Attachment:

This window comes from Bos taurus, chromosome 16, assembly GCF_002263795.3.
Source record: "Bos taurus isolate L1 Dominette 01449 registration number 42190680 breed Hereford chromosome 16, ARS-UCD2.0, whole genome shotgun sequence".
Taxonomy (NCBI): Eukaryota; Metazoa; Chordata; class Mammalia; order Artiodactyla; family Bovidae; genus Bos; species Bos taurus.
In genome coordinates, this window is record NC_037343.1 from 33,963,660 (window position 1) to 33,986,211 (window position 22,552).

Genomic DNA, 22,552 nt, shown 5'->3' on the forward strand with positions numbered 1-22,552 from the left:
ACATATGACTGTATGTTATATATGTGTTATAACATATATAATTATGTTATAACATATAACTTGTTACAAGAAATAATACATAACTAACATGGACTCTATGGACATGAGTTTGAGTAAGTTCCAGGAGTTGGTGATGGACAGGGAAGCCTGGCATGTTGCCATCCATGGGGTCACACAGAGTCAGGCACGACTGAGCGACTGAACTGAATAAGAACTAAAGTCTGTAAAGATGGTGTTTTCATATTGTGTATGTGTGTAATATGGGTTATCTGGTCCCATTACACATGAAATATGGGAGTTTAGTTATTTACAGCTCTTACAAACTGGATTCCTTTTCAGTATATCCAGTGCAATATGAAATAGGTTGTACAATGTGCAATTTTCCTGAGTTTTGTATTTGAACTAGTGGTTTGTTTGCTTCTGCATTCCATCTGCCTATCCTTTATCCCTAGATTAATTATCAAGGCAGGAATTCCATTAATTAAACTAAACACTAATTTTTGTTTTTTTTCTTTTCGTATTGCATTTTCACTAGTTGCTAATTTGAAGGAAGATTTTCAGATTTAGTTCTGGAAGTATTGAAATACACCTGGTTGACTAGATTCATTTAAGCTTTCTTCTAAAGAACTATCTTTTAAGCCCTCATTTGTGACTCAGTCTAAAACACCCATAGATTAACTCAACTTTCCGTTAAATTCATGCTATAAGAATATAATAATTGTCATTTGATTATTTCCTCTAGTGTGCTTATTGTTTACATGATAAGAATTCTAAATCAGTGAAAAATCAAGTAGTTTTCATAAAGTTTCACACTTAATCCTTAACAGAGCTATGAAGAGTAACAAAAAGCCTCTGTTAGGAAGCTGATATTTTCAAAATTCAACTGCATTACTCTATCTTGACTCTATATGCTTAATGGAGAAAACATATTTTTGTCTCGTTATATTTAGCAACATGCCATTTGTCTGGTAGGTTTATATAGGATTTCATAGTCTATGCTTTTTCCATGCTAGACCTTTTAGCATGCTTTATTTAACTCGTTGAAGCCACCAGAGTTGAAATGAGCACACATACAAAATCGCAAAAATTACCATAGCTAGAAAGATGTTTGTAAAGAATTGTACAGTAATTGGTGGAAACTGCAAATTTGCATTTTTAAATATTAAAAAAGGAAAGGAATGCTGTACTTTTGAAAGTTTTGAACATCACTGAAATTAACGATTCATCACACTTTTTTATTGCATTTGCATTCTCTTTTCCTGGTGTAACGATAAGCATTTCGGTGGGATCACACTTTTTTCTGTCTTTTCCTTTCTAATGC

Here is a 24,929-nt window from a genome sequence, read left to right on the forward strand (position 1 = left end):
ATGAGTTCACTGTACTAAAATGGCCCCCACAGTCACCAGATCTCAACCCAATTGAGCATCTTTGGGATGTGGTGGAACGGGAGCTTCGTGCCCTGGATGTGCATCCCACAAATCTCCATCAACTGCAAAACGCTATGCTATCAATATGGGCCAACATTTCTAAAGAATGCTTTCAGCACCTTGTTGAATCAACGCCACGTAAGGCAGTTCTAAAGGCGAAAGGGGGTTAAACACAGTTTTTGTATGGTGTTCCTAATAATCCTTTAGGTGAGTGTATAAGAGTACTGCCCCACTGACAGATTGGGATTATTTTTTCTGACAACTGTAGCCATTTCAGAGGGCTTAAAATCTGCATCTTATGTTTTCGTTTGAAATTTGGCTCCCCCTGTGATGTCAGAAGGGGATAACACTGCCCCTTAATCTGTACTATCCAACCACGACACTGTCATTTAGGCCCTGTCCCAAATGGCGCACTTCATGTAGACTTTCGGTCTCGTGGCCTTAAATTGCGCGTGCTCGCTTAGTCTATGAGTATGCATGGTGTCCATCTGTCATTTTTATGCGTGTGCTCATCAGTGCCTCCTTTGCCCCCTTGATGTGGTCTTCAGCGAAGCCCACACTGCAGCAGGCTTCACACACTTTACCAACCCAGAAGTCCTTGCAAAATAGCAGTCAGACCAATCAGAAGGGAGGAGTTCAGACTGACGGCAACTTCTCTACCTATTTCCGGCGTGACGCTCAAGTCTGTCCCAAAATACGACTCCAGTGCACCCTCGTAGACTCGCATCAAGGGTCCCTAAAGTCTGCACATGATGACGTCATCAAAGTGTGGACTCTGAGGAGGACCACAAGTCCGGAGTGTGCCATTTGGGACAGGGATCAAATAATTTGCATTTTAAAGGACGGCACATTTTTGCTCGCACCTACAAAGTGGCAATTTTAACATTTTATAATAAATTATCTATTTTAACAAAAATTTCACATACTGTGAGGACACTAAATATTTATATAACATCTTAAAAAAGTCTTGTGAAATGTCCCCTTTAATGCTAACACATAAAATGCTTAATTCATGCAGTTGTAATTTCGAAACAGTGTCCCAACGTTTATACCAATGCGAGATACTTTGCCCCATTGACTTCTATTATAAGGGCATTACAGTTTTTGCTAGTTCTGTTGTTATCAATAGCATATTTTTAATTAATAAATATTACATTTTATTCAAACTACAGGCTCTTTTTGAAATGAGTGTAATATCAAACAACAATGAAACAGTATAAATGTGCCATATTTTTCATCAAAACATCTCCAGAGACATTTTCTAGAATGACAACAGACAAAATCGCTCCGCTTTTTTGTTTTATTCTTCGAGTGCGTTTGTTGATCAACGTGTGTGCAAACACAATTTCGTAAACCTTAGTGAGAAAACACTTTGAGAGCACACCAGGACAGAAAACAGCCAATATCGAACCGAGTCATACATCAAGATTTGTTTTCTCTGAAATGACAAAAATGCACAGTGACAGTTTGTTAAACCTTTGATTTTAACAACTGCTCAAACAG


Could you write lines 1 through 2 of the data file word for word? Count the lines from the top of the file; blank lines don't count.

This window comes from Bos taurus, chromosome 16, assembly GCF_002263795.3.
Source record: "Bos taurus isolate L1 Dominette 01449 registration number 42190680 breed Hereford chromosome 16, ARS-UCD2.0, whole genome shotgun sequence".